Bryan Nowell, Forest Ranger: (603) 271-2217
Heidi Holman, Fish and Game: (603) 271-3018
Liza Poinier, Fish and Game: (603) 271-3211
April 11, 2012
Prescribed Burn in Concord Airport Area to Improve Wildlife Habitat
CONCORD, N.H. – The New Hampshire Fish and Game Department and the N.H. Department of Resources and Economic Development Division of Forests and Lands, with support from the N.H. Army National Guard, US Fish and Wildlife Service, and the City of Concord, will conduct a “prescribed burn” in areas on and near Concord Municipal Airport grounds this spring. The prescribed burn may occur as early as April 14, or as late as May 20; the date will be finalized when the weather and atmospheric conditions are seen to be safe.
“Safety is our No. 1 concern when we conduct a prescribed burn – and the burn itself is an indispensable tool for safely managing the pine barren forests in the Concord community,” said Heidi Holman, a nongame biologist for N.H. Fish and Game who oversees the project. “Extensive training, planning and preparation take place before each prescribed burn.”
The prescribed burn will take place within the Conservation Zones on the Concord Municipal Airport (see map, above right). It is allowed under a state-issued burn permit, which also serves as a smoke management permit (RSA 227-L17).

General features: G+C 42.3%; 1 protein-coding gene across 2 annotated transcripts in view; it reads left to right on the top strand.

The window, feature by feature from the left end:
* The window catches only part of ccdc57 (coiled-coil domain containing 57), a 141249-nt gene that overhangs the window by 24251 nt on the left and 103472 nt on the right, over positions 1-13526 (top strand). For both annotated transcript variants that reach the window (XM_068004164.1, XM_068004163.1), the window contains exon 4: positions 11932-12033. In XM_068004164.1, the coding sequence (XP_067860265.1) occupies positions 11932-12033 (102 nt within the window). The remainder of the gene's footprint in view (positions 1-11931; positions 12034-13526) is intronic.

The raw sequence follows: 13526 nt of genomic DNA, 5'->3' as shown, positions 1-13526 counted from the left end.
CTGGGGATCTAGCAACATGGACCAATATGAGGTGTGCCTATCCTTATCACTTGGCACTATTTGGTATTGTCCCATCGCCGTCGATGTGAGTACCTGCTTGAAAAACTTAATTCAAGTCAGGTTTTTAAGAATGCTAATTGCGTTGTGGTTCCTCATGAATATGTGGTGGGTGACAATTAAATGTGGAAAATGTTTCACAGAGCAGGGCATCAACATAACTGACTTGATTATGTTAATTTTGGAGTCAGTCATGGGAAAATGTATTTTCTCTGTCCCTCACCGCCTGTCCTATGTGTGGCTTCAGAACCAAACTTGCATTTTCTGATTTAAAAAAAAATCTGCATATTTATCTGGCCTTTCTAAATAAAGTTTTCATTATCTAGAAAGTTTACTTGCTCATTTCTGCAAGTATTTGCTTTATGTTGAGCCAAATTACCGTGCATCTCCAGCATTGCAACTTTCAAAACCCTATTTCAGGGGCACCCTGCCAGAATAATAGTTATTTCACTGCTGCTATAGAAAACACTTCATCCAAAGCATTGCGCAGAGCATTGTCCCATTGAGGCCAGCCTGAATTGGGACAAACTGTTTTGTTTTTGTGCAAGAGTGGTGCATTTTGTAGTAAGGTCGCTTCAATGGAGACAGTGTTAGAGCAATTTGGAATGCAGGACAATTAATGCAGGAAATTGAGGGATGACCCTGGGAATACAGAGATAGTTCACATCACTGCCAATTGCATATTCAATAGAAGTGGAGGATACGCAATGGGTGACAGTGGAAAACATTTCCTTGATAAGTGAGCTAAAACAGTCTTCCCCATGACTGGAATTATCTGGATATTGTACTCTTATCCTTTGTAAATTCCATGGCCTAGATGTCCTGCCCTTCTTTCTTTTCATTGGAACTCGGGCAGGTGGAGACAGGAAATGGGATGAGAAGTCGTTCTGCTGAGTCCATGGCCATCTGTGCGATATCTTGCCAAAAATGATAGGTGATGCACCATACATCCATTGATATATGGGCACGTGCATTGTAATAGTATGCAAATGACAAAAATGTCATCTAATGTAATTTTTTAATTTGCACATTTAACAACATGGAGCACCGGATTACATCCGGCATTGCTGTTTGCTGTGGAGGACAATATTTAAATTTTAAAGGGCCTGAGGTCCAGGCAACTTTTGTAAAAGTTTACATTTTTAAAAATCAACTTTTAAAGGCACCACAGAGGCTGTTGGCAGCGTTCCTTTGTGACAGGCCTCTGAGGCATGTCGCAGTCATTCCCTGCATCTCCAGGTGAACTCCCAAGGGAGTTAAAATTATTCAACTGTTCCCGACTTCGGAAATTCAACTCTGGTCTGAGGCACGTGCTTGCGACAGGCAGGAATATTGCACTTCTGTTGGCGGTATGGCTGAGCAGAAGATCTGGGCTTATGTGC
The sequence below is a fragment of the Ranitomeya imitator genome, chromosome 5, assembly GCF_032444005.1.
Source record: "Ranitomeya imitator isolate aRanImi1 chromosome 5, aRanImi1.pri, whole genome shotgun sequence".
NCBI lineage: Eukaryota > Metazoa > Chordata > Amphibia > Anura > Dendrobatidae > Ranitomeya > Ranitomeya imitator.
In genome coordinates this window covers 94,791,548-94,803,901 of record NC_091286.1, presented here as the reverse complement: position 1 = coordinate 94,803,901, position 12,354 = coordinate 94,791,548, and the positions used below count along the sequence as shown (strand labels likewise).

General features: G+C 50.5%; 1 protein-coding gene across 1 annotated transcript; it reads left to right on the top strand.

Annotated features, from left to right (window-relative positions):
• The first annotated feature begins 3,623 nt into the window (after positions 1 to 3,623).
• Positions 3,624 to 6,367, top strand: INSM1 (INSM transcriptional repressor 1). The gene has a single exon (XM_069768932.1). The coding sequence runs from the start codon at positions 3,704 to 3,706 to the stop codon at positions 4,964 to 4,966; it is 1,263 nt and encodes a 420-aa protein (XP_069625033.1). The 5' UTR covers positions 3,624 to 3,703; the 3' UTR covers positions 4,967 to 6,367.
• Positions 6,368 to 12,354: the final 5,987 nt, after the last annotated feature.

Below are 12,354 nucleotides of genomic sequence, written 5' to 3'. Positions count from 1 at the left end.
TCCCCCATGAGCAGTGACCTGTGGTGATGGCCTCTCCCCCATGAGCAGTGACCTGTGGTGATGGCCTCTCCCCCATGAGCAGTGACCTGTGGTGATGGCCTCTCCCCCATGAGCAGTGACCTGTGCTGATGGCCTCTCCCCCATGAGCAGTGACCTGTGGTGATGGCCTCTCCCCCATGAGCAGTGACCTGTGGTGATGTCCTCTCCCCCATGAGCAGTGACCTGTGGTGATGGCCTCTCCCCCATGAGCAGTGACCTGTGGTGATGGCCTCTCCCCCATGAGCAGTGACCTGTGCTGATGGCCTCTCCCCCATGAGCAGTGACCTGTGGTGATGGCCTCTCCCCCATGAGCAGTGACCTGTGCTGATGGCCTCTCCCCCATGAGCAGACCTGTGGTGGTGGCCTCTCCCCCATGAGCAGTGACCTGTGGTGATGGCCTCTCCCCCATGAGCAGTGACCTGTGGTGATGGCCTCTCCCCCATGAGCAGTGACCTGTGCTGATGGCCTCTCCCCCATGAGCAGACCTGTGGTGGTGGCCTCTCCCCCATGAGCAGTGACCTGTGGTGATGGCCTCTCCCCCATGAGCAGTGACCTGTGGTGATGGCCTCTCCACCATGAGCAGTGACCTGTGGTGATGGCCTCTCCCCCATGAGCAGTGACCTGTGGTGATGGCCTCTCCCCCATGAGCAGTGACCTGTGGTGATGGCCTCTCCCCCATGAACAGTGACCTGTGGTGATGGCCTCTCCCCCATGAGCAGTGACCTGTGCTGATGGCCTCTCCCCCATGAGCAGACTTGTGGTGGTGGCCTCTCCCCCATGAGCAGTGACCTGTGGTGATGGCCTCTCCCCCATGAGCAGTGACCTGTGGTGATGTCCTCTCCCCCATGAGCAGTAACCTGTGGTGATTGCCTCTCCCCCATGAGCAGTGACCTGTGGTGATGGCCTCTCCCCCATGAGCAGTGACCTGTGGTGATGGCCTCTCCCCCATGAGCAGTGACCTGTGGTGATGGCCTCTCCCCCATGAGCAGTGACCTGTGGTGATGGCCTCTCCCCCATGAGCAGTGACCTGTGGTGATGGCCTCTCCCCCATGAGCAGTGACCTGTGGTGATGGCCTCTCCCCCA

Fire is used in restoring or converting habitat conditions that are capable of supporting rare and important wildlife, including the federally endangered Karner blue butterfly -- New Hampshire’s official state butterfly. The fire will also reduce dangerous accumulations of wood that could result in wild, unmanageable fires if left unchecked. While rare species are associated with both early and late successional stages of the Concord Pine Barrens, the most critically imperiled species occur in the grassy opening stage.
Precautions will be taken to limit smoke and to ensure that the prescribed burn stays within the distinct borders shown on the map. In addition, at least one fire vehicle with water tank will be available on-site at all times as part of the protocol to deal with any unexpected situations. However, neighbors should recognize that atmospheric conditions could change, and smoke may create temporary visibility hazards. The smoke poses no imminent threat to people’s health or the community.
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